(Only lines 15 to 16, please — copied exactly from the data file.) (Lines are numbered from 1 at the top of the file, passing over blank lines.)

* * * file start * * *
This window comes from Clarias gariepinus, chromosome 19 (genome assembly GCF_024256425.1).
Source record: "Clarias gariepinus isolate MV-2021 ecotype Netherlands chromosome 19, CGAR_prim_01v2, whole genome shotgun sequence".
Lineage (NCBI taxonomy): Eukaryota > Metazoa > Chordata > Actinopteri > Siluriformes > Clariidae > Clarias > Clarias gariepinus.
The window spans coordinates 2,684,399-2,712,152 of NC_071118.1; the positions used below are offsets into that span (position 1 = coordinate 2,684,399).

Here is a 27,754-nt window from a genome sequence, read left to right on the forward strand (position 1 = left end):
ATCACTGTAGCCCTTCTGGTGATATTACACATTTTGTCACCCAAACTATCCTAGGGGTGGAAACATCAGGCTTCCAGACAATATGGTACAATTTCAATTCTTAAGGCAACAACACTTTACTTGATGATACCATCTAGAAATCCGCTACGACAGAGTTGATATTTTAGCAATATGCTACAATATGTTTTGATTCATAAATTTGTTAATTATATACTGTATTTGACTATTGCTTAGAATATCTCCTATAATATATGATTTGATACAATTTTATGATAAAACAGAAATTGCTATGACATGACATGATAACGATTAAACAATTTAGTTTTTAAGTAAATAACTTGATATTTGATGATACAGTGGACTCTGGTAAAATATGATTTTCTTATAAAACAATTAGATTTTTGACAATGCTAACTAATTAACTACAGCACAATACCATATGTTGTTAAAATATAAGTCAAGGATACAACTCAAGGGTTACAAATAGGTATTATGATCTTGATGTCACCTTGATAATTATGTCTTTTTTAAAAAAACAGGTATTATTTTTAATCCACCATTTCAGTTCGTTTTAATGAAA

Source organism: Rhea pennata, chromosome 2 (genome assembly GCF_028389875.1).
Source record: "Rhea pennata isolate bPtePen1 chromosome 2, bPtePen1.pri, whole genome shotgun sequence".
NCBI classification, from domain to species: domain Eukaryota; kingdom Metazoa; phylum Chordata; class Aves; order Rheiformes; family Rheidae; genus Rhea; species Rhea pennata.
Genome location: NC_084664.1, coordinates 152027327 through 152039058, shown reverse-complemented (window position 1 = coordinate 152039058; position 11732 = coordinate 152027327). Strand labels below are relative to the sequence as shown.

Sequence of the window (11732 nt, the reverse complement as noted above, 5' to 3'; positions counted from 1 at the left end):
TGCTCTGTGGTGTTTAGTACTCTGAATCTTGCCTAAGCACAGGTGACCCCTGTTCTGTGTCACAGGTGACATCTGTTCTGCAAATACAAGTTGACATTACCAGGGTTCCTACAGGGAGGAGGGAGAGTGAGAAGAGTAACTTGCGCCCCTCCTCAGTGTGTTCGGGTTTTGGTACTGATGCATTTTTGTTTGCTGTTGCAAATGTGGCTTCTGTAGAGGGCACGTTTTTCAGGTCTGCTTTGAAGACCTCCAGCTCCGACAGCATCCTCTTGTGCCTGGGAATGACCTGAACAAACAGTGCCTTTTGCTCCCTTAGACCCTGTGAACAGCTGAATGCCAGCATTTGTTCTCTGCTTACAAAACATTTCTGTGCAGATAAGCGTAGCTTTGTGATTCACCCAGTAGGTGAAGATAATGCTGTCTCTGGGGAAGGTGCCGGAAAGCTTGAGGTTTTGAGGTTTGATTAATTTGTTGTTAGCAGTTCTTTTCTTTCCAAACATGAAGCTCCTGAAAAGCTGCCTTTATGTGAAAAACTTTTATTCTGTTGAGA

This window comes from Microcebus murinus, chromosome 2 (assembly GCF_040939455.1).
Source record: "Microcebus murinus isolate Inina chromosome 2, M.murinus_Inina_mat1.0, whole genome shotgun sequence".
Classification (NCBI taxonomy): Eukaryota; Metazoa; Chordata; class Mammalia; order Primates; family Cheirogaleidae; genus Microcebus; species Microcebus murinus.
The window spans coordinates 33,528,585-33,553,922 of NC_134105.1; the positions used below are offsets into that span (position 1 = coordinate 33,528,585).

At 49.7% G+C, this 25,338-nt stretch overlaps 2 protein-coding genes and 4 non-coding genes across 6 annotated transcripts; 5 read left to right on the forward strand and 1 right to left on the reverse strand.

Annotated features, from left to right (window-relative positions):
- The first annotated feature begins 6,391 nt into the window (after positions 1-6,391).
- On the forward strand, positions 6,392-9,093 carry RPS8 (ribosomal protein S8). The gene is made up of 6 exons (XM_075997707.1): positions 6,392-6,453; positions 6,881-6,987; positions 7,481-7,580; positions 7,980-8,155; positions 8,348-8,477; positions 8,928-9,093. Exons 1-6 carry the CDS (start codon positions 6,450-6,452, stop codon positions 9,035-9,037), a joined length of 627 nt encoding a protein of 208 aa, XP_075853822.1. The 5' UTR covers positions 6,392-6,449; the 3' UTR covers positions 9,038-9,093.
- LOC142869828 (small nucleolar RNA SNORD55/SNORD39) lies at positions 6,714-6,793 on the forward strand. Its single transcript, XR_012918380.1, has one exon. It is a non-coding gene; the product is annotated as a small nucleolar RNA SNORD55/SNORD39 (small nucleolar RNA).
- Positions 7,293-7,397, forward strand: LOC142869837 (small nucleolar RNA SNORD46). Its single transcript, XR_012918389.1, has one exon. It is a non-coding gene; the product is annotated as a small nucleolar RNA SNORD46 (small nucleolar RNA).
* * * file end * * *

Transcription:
Classification (NCBI taxonomy): Eukaryota; Metazoa; Chordata; class Mammalia; order Primates; family Cheirogaleidae; genus Microcebus; species Microcebus murinus.
The window spans coordinates 33,528,585-33,553,922 of NC_134105.1; the positions used below are offsets into that span (position 1 = coordinate 33,528,585).